The current successes of The Mamas Network however, don’t mean that it’s always been smooth sailing. Transitioning from personal writing to working with web developers and managing a team took some adjusting. “I crashed my own website once, literally took it off the Internet,” Calas laughs. But when conversation turns to the joys of her job, she truly lights up.
“I love really making an impact on people who live in this area,” she says. “To have people email you or call you or see you on the street and really mean that you’ve been able to provide them with something that they didn’t have before—I love that the most.”
Calas similarly delights in empowering the other mothers who work for her: “To be able to stay at home with your kids, enjoy your life with your children, work and make money at the same time—that’s the holy grail of parenting, and I’ve been able to serve that up.”
Though her current focus is on ramping up the new sites for other New York parents, Calas is already dreaming of more potential projects: new events, guidebooks, perhaps even iPhone apps. And while it can be stressful managing a team of stay-at-home moms, this work structure ultimately speaks to the authenticity of The Mamas Network. “We’ve built a business around being parents, and the mothers who work for me make absolutely no apology for it,” Calas says, standing behind the novel workplace she’s created. “My ad sales manager’s toddler is running around while she’s on a business call, and that’s who we are. We live this life.”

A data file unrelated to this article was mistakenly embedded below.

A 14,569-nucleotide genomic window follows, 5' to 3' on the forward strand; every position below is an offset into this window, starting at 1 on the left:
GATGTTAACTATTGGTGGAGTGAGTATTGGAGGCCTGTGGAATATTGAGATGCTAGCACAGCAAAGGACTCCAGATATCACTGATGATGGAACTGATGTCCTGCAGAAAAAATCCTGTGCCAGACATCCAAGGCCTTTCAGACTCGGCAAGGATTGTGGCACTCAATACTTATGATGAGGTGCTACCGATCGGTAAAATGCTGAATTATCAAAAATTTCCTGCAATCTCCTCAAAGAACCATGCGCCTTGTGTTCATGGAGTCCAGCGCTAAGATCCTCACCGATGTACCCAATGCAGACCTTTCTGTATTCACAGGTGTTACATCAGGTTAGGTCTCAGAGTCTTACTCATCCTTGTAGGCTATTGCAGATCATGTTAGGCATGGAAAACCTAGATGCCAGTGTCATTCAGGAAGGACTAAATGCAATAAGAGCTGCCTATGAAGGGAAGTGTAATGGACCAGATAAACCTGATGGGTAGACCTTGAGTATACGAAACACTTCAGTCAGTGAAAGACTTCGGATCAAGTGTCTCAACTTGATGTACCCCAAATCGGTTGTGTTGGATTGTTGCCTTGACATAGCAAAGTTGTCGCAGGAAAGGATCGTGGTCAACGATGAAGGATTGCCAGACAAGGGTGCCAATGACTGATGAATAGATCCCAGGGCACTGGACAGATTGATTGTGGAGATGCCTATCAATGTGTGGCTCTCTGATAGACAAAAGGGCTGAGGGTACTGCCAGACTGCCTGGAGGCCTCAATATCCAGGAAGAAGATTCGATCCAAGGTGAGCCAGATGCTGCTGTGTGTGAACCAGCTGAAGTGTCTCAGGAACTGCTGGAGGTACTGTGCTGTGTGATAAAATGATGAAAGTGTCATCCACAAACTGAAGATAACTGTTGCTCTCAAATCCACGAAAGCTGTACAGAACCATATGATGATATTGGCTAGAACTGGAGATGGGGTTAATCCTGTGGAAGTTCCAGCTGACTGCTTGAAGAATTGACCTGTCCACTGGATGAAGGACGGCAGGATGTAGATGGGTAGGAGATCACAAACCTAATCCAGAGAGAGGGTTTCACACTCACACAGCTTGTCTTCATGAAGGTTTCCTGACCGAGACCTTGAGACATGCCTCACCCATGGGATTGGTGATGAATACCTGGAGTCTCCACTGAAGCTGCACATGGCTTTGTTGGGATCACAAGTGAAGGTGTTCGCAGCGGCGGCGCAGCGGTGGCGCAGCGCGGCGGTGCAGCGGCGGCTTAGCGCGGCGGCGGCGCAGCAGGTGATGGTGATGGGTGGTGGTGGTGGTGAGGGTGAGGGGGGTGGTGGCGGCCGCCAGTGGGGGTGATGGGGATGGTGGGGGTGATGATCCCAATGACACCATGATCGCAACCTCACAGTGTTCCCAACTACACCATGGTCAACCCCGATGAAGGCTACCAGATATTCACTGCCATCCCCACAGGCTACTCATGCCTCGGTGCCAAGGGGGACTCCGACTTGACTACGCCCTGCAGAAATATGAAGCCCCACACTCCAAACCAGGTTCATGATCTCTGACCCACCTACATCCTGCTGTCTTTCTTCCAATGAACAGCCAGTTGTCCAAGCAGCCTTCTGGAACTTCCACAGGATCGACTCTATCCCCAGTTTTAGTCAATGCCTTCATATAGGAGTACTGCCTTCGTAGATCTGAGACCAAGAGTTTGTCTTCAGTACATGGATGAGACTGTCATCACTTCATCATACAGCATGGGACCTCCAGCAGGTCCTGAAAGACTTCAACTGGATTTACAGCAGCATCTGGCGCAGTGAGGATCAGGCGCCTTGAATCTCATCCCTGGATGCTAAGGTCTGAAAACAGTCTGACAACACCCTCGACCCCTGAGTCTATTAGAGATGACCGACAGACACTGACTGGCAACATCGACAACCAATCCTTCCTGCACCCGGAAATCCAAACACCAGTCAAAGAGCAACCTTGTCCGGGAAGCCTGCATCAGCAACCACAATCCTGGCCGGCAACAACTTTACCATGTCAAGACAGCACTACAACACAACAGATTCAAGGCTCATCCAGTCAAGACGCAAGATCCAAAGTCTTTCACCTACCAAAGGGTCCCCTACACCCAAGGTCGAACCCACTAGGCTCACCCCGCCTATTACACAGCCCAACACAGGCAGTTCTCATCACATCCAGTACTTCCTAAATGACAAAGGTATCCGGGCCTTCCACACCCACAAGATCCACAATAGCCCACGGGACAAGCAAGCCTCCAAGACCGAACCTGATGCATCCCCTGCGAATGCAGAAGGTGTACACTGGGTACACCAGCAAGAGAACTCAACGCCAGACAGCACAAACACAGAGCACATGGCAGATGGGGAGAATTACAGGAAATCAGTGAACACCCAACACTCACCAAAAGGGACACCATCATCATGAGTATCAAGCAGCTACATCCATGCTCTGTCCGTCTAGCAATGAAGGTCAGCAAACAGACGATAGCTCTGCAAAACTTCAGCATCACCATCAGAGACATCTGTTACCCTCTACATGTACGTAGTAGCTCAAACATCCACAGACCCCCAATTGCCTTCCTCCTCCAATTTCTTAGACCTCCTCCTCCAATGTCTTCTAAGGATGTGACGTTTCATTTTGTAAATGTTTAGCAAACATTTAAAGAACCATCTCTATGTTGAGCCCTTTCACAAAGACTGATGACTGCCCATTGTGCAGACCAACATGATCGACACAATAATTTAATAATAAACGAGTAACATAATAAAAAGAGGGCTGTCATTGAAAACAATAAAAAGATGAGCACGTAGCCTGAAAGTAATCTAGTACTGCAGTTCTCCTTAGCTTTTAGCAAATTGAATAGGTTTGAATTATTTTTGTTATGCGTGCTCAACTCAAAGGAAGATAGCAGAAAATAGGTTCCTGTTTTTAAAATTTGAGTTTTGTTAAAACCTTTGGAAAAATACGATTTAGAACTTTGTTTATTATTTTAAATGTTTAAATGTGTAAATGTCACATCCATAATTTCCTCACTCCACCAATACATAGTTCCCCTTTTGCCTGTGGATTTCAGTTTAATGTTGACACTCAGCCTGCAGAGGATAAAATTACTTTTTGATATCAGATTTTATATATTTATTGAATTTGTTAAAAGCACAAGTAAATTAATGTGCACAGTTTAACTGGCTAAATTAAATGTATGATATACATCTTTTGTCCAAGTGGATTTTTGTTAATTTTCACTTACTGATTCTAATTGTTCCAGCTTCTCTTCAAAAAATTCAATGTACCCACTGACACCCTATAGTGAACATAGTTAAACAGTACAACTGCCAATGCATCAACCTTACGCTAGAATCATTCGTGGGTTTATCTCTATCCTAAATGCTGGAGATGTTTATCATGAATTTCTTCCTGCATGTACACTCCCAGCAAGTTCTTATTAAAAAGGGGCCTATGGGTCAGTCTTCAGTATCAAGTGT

To get your fill of Queens, visit queensmamas.com.
Leni’s Best Of Queens For Kids
Best Any Day Activity
Flushing Meadows Corona Park Pool and Rink is open all year round. Take a dip or skate a lap no matter the month. nycgovparks.org
Best Free Place To Go
5Pointz is a collection of graffiti-inked warehouse buildings in Long Island City right next to MoMA PS 1. 5ptz.com
Best Lunch Spot For Kids
BareBurger is a friendly and organic burger joint in the heart of Astoria with a delicious children’s menu. bareburger.com
Best Store For Kids
At SITE NYC in Astoria, you can buy your tot an “I Heart Astoria” onesie, a “Queens” pillow for your couch, and toys for all ages. sitenyc.com
Best Mommy and Me Class
“Fun with Chinese Characters” teaches language in oral- and performance-based lessons, using Chinese actors to play out stories live. funwithchinesecharacters.com
Best Tween And Teen Activity
Outdoor jet pools, hot tubs, waterfalls and sauna huts are only a few of the things that can be enjoyed at the Spa Castle in College Point. nyspacastle.com